That day nearly 40 years ago, watching from the back of a classroom as a young student-teacher patiently instructed his pupils, is as vivid as yesterday. So, too, is the excitement he felt in rushing back to Tampa to write his report for Coach McKay.
Gibbs remembers every detail of Williams’s first-quarter injury in Super Bowl XXII, his return for what he calls the “magical” second quarter and the command he had over his teammates, especially running back Timmy Smith.
“I could not get through to Timmy Smith, but boy, that Doug Williams could!” Gibbs said. “He told [Smith], ‘We’re not messing this up! This is our chance!’ And that Timmy played his guts out.” Smith rushed for 204 yards and two touchdowns. “I think a lot of it was because of Doug,” Gibbs said.
Positioned to have an impact
So it was a powerful sort of homecoming last month when Williams was named to the highest-ranking job attained by an African American in the history of the Redskins, the last NFL team to integrate.
Jeff Bostic, the Hogs’ former center, was among hundreds of friends, teammates and admirers who sent congratulatory messages. A longtime believer that the Redskins need more football experience in the front office, Bostic loves the move.
“Obviously, Doug knows football,” Bostic said. “He’s now in a position where he can make a huge impact on this football team.”
If so, Williams will be the first given latitude to do so under Snyder and Allen, who have a history of overruling, undermining and undercutting their own coaches and personnel executives.
Washington-based lawyer Cyrus Mehri, legal counsel of the Fritz Pollard Alliance, a watchdog group that works with the NFL on minority hiring, pushed back on speculation that Williams was promoted for largely symbolic reasons. Mehri pointed to the fact that the Redskins adopted Williams’s plan for restructuring the team’s front office and characterized him as “one of the most observant, insightful people you’ll ever be around.”
“Anyone with one iota of thought that this is window dressing needs to put that out of their mind because that would be, number one, inaccurate, and two, unfair to Doug Williams,” said Mehri, who has challenged the Redskins on their team name and in January questioned their process for filling their offensive and defensive coordinator vacancies.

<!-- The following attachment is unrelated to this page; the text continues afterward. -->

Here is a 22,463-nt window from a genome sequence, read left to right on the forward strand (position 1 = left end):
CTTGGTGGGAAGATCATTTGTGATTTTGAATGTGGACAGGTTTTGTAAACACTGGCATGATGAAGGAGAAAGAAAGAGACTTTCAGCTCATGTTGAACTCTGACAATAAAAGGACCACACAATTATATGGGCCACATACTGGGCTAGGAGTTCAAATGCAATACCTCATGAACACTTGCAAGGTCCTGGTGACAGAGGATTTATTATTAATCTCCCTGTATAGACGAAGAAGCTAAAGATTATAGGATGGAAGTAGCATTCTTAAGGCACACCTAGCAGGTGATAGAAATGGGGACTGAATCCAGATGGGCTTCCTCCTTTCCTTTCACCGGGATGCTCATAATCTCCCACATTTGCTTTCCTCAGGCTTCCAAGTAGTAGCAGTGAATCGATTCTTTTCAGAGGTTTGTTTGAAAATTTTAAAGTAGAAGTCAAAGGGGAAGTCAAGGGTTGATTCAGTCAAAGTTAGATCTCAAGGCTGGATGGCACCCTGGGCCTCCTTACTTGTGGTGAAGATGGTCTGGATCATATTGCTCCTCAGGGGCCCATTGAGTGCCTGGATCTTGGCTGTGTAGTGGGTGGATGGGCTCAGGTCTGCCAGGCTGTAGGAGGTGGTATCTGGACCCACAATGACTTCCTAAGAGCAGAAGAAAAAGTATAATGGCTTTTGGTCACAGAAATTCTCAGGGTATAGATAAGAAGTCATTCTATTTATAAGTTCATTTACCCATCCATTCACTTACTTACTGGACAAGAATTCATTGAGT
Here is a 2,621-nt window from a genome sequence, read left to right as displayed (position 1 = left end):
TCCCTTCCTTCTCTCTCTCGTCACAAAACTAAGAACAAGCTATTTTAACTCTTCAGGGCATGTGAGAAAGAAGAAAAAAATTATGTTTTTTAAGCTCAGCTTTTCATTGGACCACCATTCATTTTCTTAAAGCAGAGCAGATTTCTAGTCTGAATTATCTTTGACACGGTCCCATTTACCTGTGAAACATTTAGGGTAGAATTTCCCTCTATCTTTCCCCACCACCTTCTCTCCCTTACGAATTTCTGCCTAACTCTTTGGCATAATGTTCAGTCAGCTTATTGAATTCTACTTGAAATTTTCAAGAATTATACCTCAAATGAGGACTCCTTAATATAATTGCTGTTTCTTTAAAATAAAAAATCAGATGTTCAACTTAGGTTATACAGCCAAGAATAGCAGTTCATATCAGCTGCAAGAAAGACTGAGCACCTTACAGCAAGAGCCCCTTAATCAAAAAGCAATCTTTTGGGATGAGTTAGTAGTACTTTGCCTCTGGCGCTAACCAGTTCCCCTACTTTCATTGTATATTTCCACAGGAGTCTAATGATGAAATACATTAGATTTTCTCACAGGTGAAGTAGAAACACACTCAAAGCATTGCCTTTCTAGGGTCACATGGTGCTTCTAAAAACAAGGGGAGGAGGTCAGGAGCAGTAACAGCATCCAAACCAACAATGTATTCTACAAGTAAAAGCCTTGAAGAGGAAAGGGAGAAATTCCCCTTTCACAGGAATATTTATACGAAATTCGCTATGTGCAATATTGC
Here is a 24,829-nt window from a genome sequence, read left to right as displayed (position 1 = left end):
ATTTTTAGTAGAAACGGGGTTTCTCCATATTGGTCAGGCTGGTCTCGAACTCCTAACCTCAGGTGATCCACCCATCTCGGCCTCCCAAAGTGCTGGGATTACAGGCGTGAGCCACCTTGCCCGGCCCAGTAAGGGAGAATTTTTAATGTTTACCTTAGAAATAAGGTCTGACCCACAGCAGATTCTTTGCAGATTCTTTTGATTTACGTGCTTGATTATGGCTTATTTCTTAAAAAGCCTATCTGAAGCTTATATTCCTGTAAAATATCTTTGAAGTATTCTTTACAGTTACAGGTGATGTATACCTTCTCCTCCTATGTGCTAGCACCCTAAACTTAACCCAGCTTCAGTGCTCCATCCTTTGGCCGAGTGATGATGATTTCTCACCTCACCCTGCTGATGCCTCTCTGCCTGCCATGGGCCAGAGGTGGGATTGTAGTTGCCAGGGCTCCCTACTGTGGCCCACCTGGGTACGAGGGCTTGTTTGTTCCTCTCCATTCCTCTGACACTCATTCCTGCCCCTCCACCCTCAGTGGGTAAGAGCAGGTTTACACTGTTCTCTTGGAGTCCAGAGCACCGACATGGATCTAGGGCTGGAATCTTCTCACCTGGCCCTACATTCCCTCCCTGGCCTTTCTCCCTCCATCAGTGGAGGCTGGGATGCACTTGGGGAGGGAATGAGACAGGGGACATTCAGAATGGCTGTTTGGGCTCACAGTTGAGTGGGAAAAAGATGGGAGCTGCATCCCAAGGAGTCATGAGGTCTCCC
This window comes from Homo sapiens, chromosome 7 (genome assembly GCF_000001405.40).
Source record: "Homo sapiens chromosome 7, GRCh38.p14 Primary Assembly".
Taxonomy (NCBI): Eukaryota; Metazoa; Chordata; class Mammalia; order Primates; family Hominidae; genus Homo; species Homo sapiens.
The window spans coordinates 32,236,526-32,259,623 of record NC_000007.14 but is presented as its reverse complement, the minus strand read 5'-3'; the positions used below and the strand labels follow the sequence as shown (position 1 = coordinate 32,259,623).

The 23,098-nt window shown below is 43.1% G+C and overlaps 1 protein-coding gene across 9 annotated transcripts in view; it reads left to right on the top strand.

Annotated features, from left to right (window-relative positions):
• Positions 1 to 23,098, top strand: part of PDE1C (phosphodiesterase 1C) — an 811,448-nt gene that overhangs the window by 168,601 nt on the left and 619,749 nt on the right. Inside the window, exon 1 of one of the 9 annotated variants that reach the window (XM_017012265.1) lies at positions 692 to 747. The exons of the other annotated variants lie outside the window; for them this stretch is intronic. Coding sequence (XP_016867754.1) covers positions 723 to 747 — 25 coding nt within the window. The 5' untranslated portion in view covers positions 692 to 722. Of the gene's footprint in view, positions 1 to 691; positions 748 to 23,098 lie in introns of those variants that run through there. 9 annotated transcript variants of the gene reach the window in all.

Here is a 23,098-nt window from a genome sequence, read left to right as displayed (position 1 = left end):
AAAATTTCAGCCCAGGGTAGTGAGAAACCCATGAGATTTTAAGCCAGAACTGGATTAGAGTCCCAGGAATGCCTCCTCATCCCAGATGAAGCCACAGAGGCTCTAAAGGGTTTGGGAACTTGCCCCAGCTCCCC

Williams has experience dealing with domineering NFL owners.
He understands that no football player arrives ready-made — whether an eighth-grader who has never been in a stance or a first-round NFL draft pick. Teams need to invest in players’ development, the way Gibbs did in his.
Williams also understands that to build a Super Bowl contender, NFL teams must cut players without regard to sentiment. And ultimately, Williams knows that teamwork is more important to success than any one star.
It is insight that has served Williams well through a lifetime in football. But it remains to be seen whether the voice that commanded the Redskins huddle three decades ago can command a culture change in the Redskins’ front office today.
TOP: Doug Williams made history Jan. 31, 1988, as the first African American starting quarterback to win a Super Bowl. ABOVE LEFT: As a personnel executive with Tampa Bay in 2007, Williams encouraged Jason Campbell after the Buccaneers defeated the Redskins. ABOVE RIGHT: Williams yelled from the sideline Sept. 8, 2012, during his second stint as Grambling State’s coach.